Good morning, y’all. Now that the heat has broke a little bit, I’ve been back outside trying to keep the Kudzu cut back. I figure I can save a little money doing the yard work as far as my anklet will let me wander. The money that I don’t pay that “Landscape Specialist” is money in my pocket. I’m too durn poor to have a “specialist”.
While wrestling with the Kudzu, a Japanese import that is now synonymous with the South, I got to thinking about other things that are emblematic of the Southern way of life. Sweet tea that’s got so much sugar in it that the cavities in your teeth scream, “stop, no more, we can’t take it anymore”, would be the number one item on my list. Fried everything is next.
I swear I nearly swallowed my tongue when we went to a BBQ joint one time and they were serving fried dill pickles. Now honestly, I always thought they were supposed to give you dill pickles as part of your order. This enterprising bunch thought, “why don’t we batter ’em and fry ’em and we can charge $4.00 a pickle instead of just giving them away?” The pickles were right good, and they were selling a bunch of them, which proves the old Southern adage, everything is better battered and fried. There can be no better proof of the adage than okra. I can eat buckets of fried okra, and I can barely look at it stewed. Same thing squash. As a person whose personal BMI is slightly north of Hank Aaron’s lifetime batting average, I have been made aware that dietary choices play a factor. Fried should be at the bottom of my list of choices, but fried chicken, mashed potatoes and gravy, and cat’s head biscuits would be my choice for my last meal.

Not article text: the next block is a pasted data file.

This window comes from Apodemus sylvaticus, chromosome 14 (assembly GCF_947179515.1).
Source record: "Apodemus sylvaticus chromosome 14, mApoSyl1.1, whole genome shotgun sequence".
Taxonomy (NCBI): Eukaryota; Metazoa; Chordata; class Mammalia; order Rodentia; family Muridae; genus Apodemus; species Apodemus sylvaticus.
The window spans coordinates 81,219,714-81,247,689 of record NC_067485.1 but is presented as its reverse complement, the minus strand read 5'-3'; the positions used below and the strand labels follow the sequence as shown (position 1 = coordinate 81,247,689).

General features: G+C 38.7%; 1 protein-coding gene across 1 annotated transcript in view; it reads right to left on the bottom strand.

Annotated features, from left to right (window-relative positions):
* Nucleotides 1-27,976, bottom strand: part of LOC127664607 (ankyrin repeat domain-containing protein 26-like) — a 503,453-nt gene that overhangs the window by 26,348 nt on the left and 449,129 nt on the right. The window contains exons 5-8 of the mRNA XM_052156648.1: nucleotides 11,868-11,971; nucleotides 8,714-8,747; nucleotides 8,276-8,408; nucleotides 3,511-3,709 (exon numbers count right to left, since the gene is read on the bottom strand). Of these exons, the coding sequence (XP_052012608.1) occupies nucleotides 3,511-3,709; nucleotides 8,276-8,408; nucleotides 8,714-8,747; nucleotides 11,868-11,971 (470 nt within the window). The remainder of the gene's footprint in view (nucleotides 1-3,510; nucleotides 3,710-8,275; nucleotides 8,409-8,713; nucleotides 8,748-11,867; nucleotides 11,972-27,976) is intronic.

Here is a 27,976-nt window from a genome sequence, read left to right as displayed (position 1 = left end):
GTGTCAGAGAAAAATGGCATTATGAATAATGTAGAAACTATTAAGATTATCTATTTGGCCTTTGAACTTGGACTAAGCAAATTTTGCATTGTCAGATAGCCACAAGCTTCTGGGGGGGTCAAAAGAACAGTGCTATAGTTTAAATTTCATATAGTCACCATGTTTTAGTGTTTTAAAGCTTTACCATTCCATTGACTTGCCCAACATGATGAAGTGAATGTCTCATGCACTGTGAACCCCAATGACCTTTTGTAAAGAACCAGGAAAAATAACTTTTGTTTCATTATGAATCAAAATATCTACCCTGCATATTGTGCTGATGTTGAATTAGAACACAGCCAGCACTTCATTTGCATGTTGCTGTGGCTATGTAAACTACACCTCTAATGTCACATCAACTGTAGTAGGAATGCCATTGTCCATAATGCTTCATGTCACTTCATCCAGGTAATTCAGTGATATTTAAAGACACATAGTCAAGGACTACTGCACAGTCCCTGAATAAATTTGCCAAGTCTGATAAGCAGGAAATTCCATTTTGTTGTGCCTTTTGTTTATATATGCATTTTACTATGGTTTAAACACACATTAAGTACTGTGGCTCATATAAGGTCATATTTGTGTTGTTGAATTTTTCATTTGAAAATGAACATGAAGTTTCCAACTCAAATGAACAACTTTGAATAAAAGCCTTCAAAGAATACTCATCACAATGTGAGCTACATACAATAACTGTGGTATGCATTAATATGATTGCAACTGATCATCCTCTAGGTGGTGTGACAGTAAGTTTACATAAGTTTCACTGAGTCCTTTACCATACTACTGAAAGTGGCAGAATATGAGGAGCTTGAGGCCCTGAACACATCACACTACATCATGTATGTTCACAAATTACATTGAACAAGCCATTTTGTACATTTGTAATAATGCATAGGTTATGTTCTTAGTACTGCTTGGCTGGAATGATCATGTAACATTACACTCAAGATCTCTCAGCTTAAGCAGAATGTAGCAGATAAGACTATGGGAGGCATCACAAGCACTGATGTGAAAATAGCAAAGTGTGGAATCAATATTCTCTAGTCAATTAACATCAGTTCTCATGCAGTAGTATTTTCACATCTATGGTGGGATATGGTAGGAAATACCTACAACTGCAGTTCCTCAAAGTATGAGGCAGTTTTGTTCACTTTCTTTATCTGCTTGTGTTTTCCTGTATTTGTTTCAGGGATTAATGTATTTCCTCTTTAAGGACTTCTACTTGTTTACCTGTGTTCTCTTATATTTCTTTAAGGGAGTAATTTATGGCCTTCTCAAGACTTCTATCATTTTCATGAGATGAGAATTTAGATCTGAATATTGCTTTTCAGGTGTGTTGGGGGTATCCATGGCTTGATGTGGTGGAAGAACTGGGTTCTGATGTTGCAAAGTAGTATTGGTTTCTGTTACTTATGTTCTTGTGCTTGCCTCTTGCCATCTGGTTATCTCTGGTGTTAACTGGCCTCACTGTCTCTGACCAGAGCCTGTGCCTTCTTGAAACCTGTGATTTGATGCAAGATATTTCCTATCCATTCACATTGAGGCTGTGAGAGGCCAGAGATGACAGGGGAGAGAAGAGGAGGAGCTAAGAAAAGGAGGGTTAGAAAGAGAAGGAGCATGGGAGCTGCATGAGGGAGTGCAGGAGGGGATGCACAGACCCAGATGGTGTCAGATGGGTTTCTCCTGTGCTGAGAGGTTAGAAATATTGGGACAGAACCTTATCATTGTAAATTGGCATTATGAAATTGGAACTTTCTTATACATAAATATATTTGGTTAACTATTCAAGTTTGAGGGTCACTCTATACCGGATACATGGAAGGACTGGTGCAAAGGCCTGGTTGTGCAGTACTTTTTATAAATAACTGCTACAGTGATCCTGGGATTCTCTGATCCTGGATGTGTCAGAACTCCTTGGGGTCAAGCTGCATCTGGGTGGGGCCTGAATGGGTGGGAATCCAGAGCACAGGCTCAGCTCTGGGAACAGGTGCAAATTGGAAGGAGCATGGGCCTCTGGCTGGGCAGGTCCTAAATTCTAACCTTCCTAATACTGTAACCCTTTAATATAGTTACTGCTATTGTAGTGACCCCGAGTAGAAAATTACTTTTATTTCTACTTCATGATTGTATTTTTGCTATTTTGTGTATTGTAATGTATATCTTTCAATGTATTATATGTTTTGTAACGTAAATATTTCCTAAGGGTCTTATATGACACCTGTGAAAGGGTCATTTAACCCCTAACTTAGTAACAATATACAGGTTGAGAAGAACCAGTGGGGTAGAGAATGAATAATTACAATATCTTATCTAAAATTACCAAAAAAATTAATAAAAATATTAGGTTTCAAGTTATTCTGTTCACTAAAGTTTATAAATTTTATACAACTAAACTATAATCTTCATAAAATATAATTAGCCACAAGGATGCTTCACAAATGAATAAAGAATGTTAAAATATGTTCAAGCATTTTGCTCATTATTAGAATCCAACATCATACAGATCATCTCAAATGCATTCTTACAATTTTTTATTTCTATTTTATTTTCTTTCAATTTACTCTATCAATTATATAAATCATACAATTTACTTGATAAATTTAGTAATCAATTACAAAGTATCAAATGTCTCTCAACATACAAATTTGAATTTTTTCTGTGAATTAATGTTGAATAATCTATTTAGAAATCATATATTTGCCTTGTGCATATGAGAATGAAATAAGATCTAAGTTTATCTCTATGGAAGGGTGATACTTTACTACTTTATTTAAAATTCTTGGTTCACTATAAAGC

My personal tastes were the springboard for a very successful business, Kentucky Fried Chicken, or KFC as they prefer to be known today. To date I’ve received no royalties for developing the perfect menu, and I guess the folks at Pepsico think their chicken recipe means more than the items. The KFC folks are so secure in their knowledge of what the public wants that they’ve decided that they can just mix the meal up into one bowl and save on packaging the items individually. As unappetizing as that sounds to a person that loves the product, imagine how that plays with people who don’t like their food touching each other on the plate. There is no amount of explaining to these plate purists that the foods are all going to be touching each other soon. They know, they don’t care, right now, “get my cole slaw away from my mashed potatoes!”
As ill-conceived as the “bowl’ is, KFC has really topped themselves in trying to impersonate the Colonel. Colonel Harland Sanders is as much of an American icon as Coca Cola. Trying to parade someone out as creepy as Darrell Hammond is in the commercial below is as nauseating as the product he’s pushing, the bowl. Take a minute, play the commercial and see if you don’t agree, I’ll wait.
Makes you want to call your family inside doesn’t it? I know sometimes artists are given room to add their own interpretation to a role, but, please!!!!! I’m an old man, and this scares me, what does this commercial do to KFC’s target demographic?
In summation to all of you ad execs out there, sometimes all you have to do with a product is not screw it up. No “new coke”, no diet candies name Ayds, and definitely no creepy Colonel Sanders.